Where the Wild Things Play {Twig & Tale Blog Tour}

Wild Things vests sewn by Skirt Fixation

Wild Thing vests sewn by Skirt Fixation

Sometimes you get to be part of something that is just plain fun!  That’s what today’s sewing is about…Where The Wild Things Play.  Warning: it’s a picture heavy post, but I think you’ll see why.  And if you make it to the end, reward yourself by entering the giveaway!

Wild Things vests sewn by Skirt Fixation

Recently an Indie sewing company decided to change it’s name.  The former Big Little pattern company changed their name to Twig + Tale.  It perfectly describes what this company is about.  Fun, nature, wild things, upcycling, and did I mention fun?  You simply must go over and check them out.

Wild Things vests sewn by Skirt Fixation

To celebrate the name change, Twig + Tale decided to host a blog tour.  We chose to use the Pathfinder Vest pattern and use the Wild Things upgrade to embellish the vest.  You can buy these two pattens bundled here.  We ended up sewing 4 Wild Thing vests.

Wild Things vests sewn by Skirt Fixation

There are 14 different animals you can make using the Wild Things pattern.  Of the 3 different wild thing vests the kids chose, only 1 of them has specific instructions, so that gives you an idea of how good this pattern is!  Only the panda is included, so we used the fox to create 2 wolves and the dinosaur to create a dragon.  Let’s go over the dragon first.

Wild Things vests sewn by Skirt Fixation

There is a free dragon upgrade, but it wasn’t released yet when we made the dragon as part of our Sewing For Kindergarten mini wardrobe.

Wild Things vests sewn by Skirt Fixation

If you look at this photo, you can see the horns were originally made from heavier weight leather.  But they flopped over, and so I changed them out for faux leather that matched the dragon’s spikes.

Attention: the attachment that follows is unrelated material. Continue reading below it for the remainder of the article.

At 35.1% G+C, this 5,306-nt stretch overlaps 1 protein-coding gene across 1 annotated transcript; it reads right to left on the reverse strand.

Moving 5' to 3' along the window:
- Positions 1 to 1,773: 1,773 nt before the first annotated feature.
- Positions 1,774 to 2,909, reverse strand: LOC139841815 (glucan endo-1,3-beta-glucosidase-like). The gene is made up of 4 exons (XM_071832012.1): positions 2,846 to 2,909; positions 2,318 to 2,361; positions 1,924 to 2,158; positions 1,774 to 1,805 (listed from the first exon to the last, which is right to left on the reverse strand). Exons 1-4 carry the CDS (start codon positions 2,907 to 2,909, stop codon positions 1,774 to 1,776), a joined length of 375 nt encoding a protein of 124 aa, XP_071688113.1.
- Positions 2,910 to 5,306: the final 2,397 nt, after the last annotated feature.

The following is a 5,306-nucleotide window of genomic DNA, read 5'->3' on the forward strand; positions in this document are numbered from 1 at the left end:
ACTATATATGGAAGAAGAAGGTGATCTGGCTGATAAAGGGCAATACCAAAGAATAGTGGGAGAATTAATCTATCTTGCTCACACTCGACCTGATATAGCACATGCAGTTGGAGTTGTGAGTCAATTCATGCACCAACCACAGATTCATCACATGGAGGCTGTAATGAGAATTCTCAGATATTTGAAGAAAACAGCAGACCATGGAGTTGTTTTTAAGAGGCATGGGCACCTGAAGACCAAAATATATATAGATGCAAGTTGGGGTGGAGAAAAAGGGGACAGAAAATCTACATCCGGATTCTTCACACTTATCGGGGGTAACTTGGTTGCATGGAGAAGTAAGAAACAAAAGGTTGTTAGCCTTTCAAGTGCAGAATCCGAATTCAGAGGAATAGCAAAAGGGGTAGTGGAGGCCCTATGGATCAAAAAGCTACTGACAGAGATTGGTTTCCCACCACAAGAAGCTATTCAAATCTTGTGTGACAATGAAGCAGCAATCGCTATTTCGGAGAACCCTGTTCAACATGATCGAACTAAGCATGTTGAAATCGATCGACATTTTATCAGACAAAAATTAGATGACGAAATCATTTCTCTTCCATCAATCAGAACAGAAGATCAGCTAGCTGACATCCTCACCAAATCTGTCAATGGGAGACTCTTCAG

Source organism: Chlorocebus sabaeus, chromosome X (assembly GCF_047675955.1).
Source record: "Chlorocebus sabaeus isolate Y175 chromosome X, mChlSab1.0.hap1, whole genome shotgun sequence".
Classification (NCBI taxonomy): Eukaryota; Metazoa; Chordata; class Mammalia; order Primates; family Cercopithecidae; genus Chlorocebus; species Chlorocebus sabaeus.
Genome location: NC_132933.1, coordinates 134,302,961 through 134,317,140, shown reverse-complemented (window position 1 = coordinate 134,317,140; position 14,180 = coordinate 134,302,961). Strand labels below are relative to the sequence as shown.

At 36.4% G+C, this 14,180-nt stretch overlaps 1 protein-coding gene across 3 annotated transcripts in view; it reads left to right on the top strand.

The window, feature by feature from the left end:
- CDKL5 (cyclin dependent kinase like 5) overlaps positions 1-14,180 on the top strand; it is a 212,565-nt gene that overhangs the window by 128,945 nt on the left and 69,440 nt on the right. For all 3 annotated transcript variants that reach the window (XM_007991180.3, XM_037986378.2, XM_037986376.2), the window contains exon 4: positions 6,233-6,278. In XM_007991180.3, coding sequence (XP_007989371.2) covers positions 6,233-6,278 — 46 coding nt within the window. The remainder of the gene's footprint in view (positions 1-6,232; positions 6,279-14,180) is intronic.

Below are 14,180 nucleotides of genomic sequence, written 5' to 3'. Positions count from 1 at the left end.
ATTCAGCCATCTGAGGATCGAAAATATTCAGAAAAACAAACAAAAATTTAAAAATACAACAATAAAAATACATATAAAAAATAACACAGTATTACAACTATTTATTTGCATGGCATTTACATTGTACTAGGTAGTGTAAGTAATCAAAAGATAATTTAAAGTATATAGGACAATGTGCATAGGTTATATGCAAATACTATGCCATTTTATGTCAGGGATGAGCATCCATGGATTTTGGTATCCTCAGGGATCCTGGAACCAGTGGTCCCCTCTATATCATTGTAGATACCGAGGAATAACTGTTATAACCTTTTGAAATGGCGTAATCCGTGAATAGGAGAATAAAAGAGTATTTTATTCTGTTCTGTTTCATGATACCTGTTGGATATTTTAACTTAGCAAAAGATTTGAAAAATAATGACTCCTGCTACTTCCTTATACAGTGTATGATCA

Wild Things vests sewn by Skirt Fixation

Then I added the wings, of course, as soon as they were released.  Since I was adding them after the vest was already sewn, I added some pipe cleaners in the “bones” of the wings to give them structure.  Then I turned under the part of the wings by the spikes and stitched them down there and at the shoulders.

Wild Things vests sewn by Skirt Fixation

When I showed David all the animal choices he wanted to be a dragon, so a dragon it was.  The outside of this dragon vest is some green fuzzy fleece from our stash, and the lining is Luminaries Gold by Maureen Cracknell’s Nightfall line for Art Gallery Fabrics.  This was a nod to the “Reach for the Stars” theme of the mini wardrobe.  I added a zipper to this vest instead of using the button and loops at the top.  There is a tutorial for how to do this here.

Wild Things vests sewn by Skirt Fixation

David had so much fun during the photo shoot playing the part of a dragon wild thing.

Wild Things vests sewn by Skirt Fixation

The original plan was to sew a wolf vest for Baby to go with David’s dragon vest.

Wild Things vests sewn by Skirt Fixation

These boys love the book “Where The Wild Things Are” and Max (the main character) puts on his wolf suit and makes mischief.  So Baby had to be a wolf.

Wild Things vests sewn by Skirt Fixation

The outside of this wolf vest is Golden Husky Faux Fur from Cali Fabrics.  In a nod to the line from the book, “That night in Max’s room a forest grew, and grew, and grew!”  We used Mystical Woods fabric from Art Gallery Fabrics designed by Maureen Cracknell.

Wild Things vests sewn by Skirt Fixation

Every time Baby put on this vest for a fitting and then for the photo shoot, he would begin to howl like a wolf.  A very cute, baby wolf.  Serious cuteness to see Baby trying to act tough and scary like a wolf.

Wild Things vests sewn by Skirt Fixation

I used the fox ears and tail to create the wolf vest.  I inserted pipe cleaners into the ears to try to make them stiffer and stand up better.

Wild Things vests sewn by Skirt Fixation

Also, the pockets were omitted from this vest, simply because the sewing with faux fur was complex enough without trying to figure out pockets!

Wild Things vests sewn by Skirt Fixation

Because I ordered a yard of the wolf fur, Thomas asked, and I acquiesced to making him wolf vest.

Wild Things vests sewn by Skirt Fixation

Simply because wolves travel in packs, I had enough to make them both, and making two was about as easy as making one.

Wild Things vests sewn by Skirt Fixation

This was not the original plan, so I didn’t have any fabric from Art Gallery Fabrics for the lining.  But Thomas just wanted black anyway, so a black lining fabric from the stash (leftover from a skirt refasion!) it was.

Wild Things vests sewn by Skirt Fixation

Even though I put pipe cleaners inside the ears, they are larger than the small wolf ears and ended up a little floppy, probably due to the heavy weight of the faux fur.  Thomas is cool with it, deciding at times to be a bear, a wolf, or various other creatures!